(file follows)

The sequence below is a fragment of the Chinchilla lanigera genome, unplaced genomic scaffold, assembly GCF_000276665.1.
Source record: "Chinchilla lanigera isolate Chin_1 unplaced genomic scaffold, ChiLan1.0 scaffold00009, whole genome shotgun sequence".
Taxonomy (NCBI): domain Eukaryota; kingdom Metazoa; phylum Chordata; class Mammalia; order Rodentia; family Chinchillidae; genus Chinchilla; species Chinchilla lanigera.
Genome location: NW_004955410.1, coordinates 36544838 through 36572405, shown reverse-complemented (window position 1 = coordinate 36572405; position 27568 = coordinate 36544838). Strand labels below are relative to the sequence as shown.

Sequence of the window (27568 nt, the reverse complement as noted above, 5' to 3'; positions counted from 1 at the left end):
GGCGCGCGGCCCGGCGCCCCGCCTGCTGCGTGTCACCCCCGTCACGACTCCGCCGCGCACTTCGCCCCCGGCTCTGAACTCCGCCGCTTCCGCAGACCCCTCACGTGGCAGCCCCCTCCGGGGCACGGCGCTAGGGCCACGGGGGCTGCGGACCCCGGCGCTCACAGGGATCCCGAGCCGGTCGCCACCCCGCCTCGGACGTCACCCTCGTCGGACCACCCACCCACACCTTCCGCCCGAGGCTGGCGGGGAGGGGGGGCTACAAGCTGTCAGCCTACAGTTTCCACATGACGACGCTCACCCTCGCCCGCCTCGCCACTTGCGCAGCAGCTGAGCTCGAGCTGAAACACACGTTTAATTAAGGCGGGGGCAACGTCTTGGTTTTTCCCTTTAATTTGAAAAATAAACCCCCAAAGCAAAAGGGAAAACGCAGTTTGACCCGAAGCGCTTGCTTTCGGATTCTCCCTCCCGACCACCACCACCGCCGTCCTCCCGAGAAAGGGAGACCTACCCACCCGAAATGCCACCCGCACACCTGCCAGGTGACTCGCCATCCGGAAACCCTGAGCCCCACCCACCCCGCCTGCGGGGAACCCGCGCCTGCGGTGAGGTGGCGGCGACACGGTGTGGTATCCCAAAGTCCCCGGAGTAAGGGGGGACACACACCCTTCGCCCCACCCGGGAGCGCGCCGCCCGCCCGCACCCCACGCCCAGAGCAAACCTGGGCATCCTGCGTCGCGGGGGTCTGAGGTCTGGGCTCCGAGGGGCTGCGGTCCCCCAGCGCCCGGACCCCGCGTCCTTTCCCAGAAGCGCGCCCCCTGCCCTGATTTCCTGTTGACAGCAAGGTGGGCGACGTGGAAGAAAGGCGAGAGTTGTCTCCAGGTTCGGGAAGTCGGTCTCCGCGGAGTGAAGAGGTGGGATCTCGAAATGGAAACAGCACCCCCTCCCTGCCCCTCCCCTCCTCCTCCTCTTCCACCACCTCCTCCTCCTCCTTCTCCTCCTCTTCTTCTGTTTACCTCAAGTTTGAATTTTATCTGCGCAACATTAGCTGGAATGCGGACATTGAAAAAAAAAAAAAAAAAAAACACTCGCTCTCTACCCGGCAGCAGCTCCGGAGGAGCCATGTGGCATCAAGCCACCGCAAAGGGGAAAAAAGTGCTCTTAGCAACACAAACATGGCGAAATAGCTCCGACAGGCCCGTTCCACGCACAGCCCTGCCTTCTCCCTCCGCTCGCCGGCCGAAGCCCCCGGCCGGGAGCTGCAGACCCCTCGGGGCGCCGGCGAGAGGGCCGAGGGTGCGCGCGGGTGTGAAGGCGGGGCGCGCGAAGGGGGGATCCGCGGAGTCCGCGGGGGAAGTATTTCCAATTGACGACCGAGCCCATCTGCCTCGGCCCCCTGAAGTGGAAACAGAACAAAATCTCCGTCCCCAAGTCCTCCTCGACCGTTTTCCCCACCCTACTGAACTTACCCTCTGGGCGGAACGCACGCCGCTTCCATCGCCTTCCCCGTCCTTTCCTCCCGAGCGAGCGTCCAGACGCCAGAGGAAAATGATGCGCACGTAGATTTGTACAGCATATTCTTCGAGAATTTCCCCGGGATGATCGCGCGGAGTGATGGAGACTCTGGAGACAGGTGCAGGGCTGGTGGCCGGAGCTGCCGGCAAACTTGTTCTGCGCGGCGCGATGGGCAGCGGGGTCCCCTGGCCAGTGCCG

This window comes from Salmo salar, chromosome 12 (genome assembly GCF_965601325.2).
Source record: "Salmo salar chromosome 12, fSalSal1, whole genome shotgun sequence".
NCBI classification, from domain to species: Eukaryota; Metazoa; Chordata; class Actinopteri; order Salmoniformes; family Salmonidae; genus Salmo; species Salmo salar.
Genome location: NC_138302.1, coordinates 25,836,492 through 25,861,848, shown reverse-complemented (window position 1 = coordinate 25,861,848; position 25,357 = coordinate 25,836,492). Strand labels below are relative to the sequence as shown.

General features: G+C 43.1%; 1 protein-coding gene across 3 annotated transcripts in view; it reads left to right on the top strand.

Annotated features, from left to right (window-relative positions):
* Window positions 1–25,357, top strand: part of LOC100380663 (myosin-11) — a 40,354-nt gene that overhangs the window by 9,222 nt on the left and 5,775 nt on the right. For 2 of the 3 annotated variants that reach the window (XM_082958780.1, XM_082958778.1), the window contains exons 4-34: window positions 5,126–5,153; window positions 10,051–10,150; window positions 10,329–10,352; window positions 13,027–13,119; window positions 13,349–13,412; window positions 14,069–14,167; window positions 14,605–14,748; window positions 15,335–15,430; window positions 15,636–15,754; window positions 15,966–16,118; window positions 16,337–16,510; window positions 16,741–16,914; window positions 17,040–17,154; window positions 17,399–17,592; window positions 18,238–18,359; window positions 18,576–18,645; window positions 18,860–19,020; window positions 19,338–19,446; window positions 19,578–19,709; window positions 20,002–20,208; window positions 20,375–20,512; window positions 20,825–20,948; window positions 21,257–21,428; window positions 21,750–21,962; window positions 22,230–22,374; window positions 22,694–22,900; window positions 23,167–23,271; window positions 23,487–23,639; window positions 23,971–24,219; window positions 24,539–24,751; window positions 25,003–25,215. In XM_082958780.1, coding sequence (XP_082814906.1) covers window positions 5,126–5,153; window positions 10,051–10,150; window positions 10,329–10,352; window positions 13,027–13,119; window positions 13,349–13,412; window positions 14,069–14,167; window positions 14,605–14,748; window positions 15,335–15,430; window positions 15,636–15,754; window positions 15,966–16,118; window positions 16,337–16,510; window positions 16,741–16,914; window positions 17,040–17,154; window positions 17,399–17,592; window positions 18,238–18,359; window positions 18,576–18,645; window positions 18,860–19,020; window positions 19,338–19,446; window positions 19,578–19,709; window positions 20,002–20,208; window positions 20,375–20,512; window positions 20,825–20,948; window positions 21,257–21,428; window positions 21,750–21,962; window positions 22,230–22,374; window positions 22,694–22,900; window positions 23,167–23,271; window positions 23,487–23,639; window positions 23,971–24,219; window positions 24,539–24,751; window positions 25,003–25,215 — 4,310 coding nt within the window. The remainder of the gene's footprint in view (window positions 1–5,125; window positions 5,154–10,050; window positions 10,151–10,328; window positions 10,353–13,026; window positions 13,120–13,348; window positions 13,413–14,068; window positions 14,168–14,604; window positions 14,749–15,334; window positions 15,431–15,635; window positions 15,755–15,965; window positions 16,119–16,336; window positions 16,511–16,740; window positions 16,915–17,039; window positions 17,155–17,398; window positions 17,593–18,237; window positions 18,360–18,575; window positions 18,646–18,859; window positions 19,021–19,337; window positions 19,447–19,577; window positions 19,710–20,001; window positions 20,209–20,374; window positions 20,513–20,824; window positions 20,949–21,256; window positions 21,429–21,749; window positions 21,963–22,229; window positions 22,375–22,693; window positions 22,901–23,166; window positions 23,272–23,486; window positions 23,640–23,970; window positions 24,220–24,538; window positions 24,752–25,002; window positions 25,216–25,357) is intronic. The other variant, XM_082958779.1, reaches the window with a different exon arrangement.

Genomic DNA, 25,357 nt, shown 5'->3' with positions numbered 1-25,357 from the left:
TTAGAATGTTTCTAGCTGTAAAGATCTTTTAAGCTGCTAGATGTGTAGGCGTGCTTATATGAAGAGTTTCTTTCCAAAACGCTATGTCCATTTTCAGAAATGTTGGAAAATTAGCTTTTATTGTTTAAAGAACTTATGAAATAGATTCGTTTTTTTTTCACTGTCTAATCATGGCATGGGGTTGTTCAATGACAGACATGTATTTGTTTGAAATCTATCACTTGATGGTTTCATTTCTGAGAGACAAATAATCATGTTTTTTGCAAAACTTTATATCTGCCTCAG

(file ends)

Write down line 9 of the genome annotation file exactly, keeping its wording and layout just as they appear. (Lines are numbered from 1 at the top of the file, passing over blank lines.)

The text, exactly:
NCBI classification, from domain to species: Eukaryota; Metazoa; Chordata; class Actinopteri; order Salmoniformes; family Salmonidae; genus Salmo; species Salmo salar.